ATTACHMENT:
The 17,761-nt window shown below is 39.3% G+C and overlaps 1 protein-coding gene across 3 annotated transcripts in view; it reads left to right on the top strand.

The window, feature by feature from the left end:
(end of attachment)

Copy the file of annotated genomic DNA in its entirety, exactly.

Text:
The 17,761-nt window shown below is 39.3% G+C and overlaps 1 protein-coding gene across 3 annotated transcripts in view; it reads left to right on the top strand.

The window, feature by feature from the left end: